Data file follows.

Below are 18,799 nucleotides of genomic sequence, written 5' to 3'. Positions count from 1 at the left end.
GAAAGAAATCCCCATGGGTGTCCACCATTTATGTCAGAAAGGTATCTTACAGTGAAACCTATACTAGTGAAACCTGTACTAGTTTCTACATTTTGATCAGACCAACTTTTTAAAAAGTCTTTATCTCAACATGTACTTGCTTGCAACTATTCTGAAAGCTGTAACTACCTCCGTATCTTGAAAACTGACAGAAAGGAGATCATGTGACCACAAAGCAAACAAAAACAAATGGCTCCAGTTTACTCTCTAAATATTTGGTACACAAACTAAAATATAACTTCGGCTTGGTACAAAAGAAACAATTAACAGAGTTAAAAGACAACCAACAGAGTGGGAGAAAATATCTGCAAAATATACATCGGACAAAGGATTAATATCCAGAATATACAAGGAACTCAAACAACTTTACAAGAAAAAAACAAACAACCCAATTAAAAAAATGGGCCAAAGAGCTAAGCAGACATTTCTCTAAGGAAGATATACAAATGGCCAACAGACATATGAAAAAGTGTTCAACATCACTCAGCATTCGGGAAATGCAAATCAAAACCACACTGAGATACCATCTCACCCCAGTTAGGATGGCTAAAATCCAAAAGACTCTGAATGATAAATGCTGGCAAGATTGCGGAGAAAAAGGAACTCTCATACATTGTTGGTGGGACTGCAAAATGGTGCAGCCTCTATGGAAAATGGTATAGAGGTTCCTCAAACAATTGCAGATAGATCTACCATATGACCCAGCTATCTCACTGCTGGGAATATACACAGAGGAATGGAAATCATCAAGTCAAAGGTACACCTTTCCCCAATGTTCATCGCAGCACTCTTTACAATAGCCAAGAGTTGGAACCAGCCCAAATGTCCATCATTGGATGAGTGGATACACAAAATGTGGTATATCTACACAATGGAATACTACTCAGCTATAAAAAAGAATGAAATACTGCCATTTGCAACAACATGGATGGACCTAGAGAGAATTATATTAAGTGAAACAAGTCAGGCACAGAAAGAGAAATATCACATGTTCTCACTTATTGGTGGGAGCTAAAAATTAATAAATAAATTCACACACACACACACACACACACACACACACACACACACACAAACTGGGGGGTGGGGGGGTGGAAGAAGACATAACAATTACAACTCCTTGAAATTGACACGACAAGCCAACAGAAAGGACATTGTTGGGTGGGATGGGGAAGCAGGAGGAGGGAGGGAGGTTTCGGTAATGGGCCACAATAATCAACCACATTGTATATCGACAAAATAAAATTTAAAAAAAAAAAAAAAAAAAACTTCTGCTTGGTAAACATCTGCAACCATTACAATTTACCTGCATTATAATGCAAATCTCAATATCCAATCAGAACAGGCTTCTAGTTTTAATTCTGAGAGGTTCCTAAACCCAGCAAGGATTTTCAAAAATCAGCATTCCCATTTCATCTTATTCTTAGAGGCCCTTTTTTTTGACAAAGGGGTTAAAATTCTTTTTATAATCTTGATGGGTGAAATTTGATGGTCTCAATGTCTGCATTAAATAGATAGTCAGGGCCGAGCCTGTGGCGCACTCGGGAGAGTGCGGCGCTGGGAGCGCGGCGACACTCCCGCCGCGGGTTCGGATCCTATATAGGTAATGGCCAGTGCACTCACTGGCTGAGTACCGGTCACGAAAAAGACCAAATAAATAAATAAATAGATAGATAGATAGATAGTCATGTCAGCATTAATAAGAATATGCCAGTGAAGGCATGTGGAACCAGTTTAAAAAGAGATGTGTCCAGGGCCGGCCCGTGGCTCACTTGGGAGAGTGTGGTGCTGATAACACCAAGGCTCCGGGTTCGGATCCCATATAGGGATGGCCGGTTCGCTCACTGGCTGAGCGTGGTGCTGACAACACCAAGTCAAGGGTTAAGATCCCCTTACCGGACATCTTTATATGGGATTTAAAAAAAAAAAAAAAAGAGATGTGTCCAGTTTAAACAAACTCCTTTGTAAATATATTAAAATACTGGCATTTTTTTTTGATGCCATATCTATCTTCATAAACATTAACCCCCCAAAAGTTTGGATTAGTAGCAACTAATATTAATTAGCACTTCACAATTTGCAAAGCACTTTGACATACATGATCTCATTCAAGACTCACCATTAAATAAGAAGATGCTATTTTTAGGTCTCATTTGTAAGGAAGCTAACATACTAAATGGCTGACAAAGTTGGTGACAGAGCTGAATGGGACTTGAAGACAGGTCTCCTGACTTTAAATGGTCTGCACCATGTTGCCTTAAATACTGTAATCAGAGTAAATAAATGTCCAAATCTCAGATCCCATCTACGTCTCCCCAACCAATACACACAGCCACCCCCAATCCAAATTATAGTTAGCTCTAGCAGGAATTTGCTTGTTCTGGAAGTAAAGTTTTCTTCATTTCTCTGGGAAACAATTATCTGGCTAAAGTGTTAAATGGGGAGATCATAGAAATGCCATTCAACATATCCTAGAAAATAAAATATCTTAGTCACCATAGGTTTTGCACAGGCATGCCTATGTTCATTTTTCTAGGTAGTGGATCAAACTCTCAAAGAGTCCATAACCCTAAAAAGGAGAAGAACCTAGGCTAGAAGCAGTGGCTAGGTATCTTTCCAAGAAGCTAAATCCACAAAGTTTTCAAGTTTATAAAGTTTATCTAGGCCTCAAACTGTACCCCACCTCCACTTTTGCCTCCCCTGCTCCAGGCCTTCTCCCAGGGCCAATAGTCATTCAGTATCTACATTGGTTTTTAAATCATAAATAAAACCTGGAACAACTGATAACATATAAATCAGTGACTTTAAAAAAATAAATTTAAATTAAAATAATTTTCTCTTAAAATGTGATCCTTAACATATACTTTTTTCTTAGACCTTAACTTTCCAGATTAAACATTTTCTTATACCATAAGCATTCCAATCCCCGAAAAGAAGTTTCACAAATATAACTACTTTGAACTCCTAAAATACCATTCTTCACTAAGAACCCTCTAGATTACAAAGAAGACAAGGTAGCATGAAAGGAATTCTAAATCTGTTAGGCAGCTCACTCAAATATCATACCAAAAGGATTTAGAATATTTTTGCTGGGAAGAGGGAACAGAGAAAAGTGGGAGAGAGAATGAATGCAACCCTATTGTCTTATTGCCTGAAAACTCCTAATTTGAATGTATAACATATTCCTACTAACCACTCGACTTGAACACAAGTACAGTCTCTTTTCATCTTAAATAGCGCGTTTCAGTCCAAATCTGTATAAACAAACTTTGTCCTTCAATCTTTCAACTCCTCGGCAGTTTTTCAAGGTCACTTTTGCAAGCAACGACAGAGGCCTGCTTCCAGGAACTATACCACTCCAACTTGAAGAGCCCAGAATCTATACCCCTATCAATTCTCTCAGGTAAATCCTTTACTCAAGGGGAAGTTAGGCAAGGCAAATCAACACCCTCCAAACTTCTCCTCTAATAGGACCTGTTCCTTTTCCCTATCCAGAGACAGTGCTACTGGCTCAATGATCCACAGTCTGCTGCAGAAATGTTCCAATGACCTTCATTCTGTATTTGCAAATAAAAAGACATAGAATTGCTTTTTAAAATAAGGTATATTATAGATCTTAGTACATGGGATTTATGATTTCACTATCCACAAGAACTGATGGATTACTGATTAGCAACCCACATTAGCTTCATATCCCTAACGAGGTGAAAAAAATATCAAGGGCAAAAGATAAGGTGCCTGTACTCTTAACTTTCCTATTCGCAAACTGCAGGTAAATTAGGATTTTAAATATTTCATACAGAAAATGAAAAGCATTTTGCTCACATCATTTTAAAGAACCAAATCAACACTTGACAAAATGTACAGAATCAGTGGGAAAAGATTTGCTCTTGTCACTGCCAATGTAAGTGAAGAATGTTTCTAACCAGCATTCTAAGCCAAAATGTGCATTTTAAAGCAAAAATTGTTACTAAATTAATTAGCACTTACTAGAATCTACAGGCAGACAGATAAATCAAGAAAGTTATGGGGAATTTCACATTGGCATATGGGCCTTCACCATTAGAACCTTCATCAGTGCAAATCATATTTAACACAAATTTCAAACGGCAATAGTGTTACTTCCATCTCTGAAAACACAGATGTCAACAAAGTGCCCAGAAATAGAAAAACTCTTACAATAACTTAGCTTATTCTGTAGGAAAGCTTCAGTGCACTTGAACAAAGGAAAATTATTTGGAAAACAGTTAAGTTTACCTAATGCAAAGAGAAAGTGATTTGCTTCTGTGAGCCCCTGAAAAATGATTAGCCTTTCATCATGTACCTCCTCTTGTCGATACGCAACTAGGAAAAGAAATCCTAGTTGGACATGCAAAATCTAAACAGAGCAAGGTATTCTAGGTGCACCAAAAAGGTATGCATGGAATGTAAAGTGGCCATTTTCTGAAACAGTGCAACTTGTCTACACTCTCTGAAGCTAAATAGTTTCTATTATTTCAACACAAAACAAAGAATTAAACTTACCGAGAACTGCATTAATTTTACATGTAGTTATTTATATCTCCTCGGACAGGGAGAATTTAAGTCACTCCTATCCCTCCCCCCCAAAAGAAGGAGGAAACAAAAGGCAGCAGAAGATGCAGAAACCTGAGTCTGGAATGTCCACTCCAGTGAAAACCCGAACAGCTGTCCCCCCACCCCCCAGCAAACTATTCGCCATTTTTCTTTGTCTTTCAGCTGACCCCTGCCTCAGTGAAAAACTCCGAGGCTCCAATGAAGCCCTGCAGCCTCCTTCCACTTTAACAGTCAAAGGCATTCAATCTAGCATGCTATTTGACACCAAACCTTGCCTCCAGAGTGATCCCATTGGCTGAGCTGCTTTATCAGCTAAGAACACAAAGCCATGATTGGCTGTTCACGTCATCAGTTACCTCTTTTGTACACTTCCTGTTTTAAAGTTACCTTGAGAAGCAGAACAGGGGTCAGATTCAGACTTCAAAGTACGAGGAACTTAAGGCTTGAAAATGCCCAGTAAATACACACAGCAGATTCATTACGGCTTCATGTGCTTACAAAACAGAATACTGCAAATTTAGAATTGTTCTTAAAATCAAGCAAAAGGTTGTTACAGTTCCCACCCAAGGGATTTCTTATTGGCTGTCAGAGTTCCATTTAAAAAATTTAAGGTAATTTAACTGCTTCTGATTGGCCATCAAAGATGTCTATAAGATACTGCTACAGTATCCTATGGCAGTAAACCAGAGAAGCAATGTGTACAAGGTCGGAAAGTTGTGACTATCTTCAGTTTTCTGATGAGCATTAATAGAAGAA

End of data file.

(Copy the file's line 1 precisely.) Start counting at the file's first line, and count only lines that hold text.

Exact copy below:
Below are 18,799 nucleotides of genomic sequence, written 5' to 3'. Positions count from 1 at the left end.